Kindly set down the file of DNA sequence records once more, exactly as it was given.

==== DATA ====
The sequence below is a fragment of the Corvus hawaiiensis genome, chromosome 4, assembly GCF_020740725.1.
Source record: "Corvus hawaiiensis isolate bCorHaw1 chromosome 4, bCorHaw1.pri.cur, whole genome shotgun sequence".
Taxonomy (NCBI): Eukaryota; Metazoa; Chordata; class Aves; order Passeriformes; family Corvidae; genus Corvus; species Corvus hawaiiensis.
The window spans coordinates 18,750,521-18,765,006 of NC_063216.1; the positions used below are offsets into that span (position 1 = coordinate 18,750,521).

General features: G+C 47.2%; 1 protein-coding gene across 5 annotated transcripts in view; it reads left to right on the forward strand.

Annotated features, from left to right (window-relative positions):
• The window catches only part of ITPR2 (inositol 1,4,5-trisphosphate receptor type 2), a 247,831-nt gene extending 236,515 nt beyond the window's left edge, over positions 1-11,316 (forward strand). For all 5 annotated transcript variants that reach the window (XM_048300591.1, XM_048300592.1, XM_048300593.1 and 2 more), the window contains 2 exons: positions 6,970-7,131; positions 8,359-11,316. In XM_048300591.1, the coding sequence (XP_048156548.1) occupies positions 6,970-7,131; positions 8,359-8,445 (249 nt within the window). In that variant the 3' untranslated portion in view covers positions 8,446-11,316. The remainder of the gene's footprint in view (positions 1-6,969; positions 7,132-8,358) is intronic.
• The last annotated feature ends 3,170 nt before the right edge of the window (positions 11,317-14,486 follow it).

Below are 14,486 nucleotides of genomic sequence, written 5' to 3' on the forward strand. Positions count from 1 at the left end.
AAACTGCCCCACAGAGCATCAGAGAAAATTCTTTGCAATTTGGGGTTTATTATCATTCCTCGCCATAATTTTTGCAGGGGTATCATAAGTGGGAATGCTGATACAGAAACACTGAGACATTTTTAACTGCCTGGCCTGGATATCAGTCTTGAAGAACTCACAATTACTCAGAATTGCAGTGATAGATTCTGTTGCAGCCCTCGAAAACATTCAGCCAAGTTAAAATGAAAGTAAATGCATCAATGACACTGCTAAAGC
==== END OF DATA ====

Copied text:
The sequence below is a fragment of the Corvus hawaiiensis genome, chromosome 4, assembly GCF_020740725.1.
Source record: "Corvus hawaiiensis isolate bCorHaw1 chromosome 4, bCorHaw1.pri.cur, whole genome shotgun sequence".
Taxonomy (NCBI): Eukaryota; Metazoa; Chordata; class Aves; order Passeriformes; family Corvidae; genus Corvus; species Corvus hawaiiensis.
The window spans coordinates 18,750,521-18,765,006 of NC_063216.1; the positions used below are offsets into that span (position 1 = coordinate 18,750,521).

General features: G+C 47.2%; 1 protein-coding gene across 5 annotated transcripts in view; it reads left to right on the forward strand.

Annotated features, from left to right (window-relative positions):
• The window catches only part of ITPR2 (inositol 1,4,5-trisphosphate receptor type 2), a 247,831-nt gene extending 236,515 nt beyond the window's left edge, over positions 1-11,316 (forward strand). For all 5 annotated transcript variants that reach the window (XM_048300591.1, XM_048300592.1, XM_048300593.1 and 2 more), the window contains 2 exons: positions 6,970-7,131; positions 8,359-11,316. In XM_048300591.1, the coding sequence (XP_048156548.1) occupies positions 6,970-7,131; positions 8,359-8,445 (249 nt within the window). In that variant the 3' untranslated portion in view covers positions 8,446-11,316. The remainder of the gene's footprint in view (positions 1-6,969; positions 7,132-8,358) is intronic.
• The last annotated feature ends 3,170 nt before the right edge of the window (positions 11,317-14,486 follow it).

Below are 14,486 nucleotides of genomic sequence, written 5' to 3' on the forward strand. Positions count from 1 at the left end.
AAACTGCCCCACAGAGCATCAGAGAAAATTCTTTGCAATTTGGGGTTTATTATCATTCCTCGCCATAATTTTTGCAGGGGTATCATAAGTGGGAATGCTGATACAGAAACACTGAGACATTTTTAACTGCCTGGCCTGGATATCAGTCTTGAAGAACTCACAATTACTCAGAATTGCAGTGATAGATTCTGTTGCAGCCCTCGAAAACATTCAGCCAAGTTAAAATGAAAGTAAATGCATCAATGACACTGCTAAAGC